One of the most innovative and beautiful comics of the past year has been Matt Fraction and Christian Ward’s Ody-C (Image Comics): a gender-swapped, psychedelic revisiting of the Odyssey in space — although, of course, it’s also much more than that. I talked to Christian Ward about reinterpreting myth, divine psychedelia, and the individuality of female heroes.
What immediately jumps out about Ody-C is that because it’s gender-swapped, it’s got a lot of women in it with a lot of different body types and skin colors, although because of the colors you use we’re not necessarily talking about standard human skin colors.
Yeah, there is a bit of fluidity with the skin colors. I mean, there definitely is a variety of skin colors and different sorts of people that I’m trying to represent, and having diverse body types, and more importantly realistic body types, is incredibly important in Ody-C. And one of the reasons why it is so important is we’re doing a book that’s about female empowerment – it’s about taking one of the kind of classic male heroes and the archetype of what it is to be a hero, and actually making him a her. Matt wanted to write a book where he was giving his daughter someone to look up to, and I wanted to show realistic body types, because obviously if we didn’t do that there’d be something wrong somewhere. But even from a storytelling point of view, it’s important because we have this very fantastic, very surreal world, and so we have to sort of have that element of realism so that it’s almost like an easier buy. So we can engage with those people because they – hopefully – feel like real people and they look like they could be real people. Even though it’s very stylized, not everything is completely fanciful; there’s an element of it that is grounded in reality.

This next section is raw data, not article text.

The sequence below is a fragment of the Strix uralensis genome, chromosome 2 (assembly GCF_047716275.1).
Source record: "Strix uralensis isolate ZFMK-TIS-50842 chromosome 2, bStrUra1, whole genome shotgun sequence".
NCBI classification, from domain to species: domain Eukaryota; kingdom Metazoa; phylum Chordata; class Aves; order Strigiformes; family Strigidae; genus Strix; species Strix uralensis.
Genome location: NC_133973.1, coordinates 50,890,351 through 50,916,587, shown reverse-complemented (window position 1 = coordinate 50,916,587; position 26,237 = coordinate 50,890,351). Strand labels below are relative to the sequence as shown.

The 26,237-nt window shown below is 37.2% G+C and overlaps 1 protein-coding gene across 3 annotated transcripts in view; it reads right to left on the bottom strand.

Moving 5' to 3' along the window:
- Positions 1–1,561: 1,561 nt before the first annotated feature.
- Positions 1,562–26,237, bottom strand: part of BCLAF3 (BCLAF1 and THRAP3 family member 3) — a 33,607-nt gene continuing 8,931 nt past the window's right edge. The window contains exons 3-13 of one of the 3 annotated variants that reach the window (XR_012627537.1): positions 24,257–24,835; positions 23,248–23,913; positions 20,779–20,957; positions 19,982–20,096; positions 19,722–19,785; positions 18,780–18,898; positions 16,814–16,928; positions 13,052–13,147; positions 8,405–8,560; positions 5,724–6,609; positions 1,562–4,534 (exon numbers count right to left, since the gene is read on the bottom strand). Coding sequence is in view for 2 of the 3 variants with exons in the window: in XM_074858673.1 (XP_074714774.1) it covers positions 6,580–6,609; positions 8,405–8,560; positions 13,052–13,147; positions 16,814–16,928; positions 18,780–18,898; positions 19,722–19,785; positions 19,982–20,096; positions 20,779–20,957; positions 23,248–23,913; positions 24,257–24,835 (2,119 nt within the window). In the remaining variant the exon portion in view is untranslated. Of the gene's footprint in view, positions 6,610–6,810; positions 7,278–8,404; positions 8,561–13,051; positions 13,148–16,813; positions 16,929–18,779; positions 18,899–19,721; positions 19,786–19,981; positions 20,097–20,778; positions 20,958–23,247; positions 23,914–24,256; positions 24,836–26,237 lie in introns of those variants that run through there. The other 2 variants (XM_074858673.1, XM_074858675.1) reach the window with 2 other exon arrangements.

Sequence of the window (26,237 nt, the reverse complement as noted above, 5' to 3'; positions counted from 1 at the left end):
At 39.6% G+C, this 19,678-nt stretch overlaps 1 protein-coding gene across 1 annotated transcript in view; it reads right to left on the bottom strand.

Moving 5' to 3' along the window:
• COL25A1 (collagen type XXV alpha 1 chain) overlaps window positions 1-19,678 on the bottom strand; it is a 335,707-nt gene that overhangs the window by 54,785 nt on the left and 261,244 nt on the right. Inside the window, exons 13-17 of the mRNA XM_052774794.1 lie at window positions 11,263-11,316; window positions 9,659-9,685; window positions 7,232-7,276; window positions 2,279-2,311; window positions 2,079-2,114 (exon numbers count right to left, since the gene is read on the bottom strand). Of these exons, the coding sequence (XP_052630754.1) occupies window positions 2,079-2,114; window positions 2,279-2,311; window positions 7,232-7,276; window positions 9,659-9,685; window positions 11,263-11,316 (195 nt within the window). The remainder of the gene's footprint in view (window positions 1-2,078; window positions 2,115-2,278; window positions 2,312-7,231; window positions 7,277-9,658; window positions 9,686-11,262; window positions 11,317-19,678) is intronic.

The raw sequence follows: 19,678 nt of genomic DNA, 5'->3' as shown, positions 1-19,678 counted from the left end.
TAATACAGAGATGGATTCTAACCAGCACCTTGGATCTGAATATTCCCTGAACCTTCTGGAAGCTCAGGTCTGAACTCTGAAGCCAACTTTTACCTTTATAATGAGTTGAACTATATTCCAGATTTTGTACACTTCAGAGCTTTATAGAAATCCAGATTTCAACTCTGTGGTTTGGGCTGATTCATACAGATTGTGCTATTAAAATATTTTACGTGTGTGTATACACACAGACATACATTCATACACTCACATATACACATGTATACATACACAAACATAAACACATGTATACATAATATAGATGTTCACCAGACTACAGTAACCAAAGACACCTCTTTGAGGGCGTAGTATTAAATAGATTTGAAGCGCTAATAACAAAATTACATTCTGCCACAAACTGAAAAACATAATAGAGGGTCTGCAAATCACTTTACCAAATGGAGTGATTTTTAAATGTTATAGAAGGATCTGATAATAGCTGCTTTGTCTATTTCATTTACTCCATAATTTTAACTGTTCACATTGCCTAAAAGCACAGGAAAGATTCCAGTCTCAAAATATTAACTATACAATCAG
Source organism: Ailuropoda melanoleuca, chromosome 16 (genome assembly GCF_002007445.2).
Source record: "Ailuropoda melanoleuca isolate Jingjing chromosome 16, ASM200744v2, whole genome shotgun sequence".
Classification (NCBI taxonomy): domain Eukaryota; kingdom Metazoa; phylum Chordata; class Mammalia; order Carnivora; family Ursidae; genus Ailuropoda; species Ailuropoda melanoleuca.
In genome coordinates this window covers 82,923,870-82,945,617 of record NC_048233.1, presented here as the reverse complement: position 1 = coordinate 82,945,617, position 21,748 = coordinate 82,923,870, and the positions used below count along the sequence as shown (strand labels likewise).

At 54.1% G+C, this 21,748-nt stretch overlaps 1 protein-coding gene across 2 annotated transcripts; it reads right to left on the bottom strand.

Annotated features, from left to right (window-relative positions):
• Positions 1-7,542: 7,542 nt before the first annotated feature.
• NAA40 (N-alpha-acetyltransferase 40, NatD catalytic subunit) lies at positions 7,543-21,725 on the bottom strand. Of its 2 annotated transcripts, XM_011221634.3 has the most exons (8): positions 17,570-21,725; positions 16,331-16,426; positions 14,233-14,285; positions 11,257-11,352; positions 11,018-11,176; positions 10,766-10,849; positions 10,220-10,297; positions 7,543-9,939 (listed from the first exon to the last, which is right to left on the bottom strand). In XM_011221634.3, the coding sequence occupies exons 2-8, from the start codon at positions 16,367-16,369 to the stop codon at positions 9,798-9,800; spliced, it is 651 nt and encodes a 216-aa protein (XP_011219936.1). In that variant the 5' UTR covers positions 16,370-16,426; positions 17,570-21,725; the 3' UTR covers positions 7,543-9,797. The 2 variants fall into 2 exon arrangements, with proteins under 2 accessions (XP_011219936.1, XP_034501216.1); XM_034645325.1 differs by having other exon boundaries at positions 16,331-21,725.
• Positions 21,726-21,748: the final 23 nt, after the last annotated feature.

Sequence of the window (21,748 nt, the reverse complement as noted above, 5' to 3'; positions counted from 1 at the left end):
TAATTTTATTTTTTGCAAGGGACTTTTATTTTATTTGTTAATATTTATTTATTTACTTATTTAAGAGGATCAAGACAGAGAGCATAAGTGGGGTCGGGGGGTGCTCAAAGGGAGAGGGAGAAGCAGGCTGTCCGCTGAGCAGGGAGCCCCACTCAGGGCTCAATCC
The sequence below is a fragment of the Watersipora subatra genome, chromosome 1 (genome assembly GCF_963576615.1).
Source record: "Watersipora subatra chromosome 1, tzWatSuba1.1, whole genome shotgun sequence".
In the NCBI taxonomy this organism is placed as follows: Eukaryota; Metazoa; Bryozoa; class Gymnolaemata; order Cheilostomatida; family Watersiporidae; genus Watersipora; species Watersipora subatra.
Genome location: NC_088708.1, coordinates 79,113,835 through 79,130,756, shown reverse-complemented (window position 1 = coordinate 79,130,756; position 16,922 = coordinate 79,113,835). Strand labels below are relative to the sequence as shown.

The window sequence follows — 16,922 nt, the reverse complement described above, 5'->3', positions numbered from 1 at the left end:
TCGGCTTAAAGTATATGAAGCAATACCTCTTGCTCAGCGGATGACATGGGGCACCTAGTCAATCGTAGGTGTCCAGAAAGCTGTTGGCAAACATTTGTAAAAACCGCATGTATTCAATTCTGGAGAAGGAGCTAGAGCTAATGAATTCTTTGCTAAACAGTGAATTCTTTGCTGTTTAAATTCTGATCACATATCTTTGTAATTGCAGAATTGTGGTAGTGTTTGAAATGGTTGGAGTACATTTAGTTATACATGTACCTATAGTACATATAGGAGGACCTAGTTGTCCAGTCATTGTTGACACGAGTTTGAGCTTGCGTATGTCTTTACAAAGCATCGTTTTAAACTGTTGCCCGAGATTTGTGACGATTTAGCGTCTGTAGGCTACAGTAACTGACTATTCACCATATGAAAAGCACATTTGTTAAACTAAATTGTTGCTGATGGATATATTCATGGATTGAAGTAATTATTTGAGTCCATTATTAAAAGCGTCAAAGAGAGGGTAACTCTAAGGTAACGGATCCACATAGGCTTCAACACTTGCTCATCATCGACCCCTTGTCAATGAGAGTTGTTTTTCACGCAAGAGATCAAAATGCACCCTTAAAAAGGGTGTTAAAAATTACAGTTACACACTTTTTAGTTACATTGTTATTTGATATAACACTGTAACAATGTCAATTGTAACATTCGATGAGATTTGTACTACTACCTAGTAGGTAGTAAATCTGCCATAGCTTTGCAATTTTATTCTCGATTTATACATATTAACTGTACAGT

Did Matt give you any hints as to how he pictured the characters or was it just, “Here’s the characters – go crazy”?
It’s very much been based on what I’ve wanted to do. I mean, I think the only note he gave me for the characters was that he was very specific about Odyssia being of very mixed heritage, kind of quite neutral, so she could be black or she could be Asian, or she could be white, so she represents almost everybody – nobody would read her and think, “Oh, she’s not for me,” or “She’s not my hero.” And that’s been a very conscious decision; even though she has got quite dark skin, it’s quite hard to pin down her ethnicity. But with her body type — she’s a warrior! So she’s got to look badass and she’s got to look strong. If she’s really slim and skinny, she’s not going to have that strength to her.
There’s a very psychedelic quality to the art – and that word gets overused a lot, but I feel like for Ody-C it’s very fitting. Is that because of the subject matter or is there something else to that?